reinsurer’s risk margin and expenses.
? Swing rate. In such a case the insurer pays a
‘minimum premium rate’ until claims
exceed a defined percentage of that rate. At
this point the premium rate ‘swings up’ proportionately
to claims, but does not exceed
a ceiling ‘maximum rate’. A swing rate allows
the insurer to have reinsurance costs that are
proportional to normal claims fluctuations,
but also locks in the cost in case of an unusually
high claim level.
? Aggregating specific deductible. Another
common way for an insurer to have a participating
arrangement is to have a second
deductible for claims in excess of the
deductible over which the reinsurance begins
to pay. The coverage is frequently nonparticipating
once claims exceed this deductible
and become the liability of the reinsurer.
? Lower deductibles for defined conditions. In
some cases, a lower excess deductible is offered
by the reinsurer or requested by the insurer for
certain conditions: eg an organ transplant where
a network is established with preferred pricing.
? Claim management expenses. Many times
on large medical claims, a third-party auditor or
vendor will be utilised to review the hospital
charges and to further negotiate a reduction on
charges. The manner in which these expenses
are shared needs to be defined in the reinsurance
agreement. Following are two approaches:
? Claims management expenses are shared
proportionately based on the amount of the
billed claims.
? Claims management expenses are covered in
the same manner as any other claims cost.
Therefore, if the final amount of claims
exceeds the excess layer, the reinsurer pays
all of the claims management expenses. If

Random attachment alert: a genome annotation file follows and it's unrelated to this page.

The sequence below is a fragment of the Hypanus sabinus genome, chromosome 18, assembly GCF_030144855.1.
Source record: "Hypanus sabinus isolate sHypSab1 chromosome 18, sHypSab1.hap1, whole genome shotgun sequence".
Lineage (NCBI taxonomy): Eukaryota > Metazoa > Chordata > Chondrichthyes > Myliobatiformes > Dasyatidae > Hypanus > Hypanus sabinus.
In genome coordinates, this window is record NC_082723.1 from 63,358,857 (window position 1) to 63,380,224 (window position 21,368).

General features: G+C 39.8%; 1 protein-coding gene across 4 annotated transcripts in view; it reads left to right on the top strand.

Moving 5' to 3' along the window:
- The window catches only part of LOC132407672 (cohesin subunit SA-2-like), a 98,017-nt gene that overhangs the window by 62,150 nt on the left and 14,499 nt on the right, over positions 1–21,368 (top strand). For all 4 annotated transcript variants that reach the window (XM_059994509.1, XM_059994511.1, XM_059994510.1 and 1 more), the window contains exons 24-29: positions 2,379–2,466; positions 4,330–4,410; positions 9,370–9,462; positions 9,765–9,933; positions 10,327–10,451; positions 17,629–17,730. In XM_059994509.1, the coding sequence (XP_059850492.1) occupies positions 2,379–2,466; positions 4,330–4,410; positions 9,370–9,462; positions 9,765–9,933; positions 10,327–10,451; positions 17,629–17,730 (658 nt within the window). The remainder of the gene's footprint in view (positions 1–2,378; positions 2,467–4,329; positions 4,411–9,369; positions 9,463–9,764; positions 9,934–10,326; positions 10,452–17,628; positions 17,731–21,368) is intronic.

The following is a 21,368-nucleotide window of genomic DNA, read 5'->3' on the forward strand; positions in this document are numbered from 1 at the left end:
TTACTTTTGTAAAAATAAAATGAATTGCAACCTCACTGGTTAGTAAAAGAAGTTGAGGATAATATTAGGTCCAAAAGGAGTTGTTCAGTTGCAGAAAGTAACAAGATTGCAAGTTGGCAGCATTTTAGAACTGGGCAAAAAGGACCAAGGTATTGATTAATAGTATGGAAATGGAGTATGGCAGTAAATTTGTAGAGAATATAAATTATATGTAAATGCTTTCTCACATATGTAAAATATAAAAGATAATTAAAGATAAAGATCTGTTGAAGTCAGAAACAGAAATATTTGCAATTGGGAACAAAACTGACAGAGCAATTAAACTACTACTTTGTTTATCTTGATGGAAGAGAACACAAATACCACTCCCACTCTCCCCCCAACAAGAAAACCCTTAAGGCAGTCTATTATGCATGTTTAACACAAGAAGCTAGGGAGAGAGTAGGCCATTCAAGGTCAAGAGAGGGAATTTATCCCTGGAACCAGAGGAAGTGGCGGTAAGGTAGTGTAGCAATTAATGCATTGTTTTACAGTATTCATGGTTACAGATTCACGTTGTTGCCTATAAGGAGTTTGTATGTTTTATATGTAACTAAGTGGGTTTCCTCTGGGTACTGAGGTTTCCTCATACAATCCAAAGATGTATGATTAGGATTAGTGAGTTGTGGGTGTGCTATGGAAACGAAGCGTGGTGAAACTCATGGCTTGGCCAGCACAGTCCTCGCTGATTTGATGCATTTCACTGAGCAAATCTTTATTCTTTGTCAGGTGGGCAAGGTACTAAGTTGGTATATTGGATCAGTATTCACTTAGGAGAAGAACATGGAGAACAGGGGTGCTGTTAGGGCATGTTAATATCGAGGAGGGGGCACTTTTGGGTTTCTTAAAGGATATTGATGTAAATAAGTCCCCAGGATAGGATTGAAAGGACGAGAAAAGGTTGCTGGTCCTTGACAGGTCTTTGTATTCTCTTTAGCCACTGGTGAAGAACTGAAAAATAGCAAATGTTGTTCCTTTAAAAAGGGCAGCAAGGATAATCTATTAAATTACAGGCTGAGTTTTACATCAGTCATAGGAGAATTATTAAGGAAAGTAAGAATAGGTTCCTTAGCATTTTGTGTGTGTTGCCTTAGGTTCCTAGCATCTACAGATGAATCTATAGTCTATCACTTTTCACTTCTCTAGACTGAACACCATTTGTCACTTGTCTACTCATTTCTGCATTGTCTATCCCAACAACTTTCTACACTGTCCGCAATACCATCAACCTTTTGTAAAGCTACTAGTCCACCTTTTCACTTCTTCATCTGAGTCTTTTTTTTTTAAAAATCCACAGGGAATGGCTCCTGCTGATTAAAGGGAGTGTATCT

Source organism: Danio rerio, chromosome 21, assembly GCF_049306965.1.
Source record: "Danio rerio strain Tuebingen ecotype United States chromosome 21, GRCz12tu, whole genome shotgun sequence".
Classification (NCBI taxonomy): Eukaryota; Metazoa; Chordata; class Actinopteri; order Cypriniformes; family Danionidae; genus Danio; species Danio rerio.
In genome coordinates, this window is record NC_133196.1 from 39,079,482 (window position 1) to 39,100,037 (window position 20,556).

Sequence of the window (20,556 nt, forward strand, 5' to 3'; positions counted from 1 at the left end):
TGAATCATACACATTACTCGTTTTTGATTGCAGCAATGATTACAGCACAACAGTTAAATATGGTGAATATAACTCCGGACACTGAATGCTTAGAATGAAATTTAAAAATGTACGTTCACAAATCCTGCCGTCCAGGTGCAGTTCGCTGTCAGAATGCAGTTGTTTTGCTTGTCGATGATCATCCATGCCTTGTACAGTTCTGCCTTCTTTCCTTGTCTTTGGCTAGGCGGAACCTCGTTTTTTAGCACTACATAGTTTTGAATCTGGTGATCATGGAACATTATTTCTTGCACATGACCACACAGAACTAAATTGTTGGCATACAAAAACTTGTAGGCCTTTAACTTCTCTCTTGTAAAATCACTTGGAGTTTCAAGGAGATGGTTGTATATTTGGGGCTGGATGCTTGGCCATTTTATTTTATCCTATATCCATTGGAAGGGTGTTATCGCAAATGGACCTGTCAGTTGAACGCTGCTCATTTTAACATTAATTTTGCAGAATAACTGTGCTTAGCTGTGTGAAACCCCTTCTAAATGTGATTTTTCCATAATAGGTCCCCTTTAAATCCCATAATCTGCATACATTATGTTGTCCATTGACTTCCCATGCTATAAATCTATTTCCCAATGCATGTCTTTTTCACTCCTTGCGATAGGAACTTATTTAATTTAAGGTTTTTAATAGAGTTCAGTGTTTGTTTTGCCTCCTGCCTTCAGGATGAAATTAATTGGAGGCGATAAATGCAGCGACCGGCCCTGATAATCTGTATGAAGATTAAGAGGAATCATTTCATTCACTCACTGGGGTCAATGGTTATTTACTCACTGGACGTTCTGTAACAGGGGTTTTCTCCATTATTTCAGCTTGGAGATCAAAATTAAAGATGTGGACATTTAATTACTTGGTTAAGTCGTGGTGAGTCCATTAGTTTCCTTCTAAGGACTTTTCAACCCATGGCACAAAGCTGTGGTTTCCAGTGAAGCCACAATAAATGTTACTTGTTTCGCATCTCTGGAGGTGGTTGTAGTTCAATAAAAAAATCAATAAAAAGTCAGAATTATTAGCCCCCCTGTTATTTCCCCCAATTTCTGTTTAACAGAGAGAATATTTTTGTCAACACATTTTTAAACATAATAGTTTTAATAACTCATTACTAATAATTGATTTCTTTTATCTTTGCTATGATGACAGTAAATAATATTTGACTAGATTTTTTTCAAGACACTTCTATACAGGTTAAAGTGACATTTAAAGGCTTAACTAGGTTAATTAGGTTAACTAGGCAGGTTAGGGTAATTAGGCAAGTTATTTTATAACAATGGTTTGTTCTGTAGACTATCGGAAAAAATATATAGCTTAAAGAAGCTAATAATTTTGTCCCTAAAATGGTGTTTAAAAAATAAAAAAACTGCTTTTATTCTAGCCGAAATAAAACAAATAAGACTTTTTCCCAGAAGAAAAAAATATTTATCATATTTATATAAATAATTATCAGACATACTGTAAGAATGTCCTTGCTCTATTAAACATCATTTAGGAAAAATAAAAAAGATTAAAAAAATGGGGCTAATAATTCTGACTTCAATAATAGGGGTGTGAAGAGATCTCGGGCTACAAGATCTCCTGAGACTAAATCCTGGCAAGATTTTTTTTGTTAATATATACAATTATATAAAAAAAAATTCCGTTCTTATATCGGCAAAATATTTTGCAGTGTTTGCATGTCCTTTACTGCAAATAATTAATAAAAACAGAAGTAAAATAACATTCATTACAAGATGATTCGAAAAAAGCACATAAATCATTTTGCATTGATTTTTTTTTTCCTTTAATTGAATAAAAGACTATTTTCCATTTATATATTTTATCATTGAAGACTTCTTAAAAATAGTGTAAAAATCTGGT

the final claims amount is below the excess
deductible, the insurer pays the expenses in
addition to the underlying claims up to, but
not exceeding, the excess deductible.
? Contested claims. The insurer should notify
the reinsurer of its intention to contest a claim
that might exceed the excess deductible. If the
reinsurer chooses not to participate in a contested
claim, the reinsurer shall pay its full
amount of reinsurance liability on such claim
and shall thereby be relieved of all future liability
with respect to such contested claim. If
the reinsurer joins the insurer in a contest or a
compromise, the reinsurer shall participate in
the same proportion that the amount at risk
reinsured with the reinsurer bears to the total
amount at risk to the insurer on the claim, and
shall share in the reduction in liability in the
same proportion.
Insurer decision process
In selecting excess deductible and reinsurance
options, the reinsurance decision maker may
consider the following:
? Frequency and severity of claims at various
deductible levels. What has been the insurer’s
recent experience with excess claims?
? Risk profile of insurer’s membership.
? Risk tolerance and budget considerations.
How will management respond to a claim
reported in a quarter that is in excess of
£500,000? £1 million? £2 million or more?
? Insurer size and coverage type. Is the standard
insured maximum benefit £1 million or
is it £5 million?
? Underwriting margin and results. If the plan
is marginally profitable, one large claim may
result in a loss for the year. If the plan is very
profitable, the insurer may want to retain risk
rather than pay potential reinsurance margins.
? Insurer’s financial strength and parental support.
? Capital requirement of product. Excess products
such as employer stop loss require more
capital than first pound products.
? Relative size of medical block within a company
compared to other insurance products.
? Reinsurer’s expertise and market knowledge.
Renewal process
Most agreements are one year long and must be
amended each year as part of the renewal activity.
To change rates, the parties must mutually
agree to amend the terms of the treaty, for
which notice must be given 90 days in advance
by either party. One way to provide a shorter
notice of rate change and to allow for proper
time to evaluate experience is for the reinsurer
each year to send to the insurer a preliminary
notice of termination more than 90 days before
the treaty anniversary. The reinsurer will then
prepare renewal terms and normally present to
the insurer 3045 days prior to anniversary. If
the offer is accepted, the reinsurer will send a
treaty amendment to the insurer that reflects
the renewal terms and rates.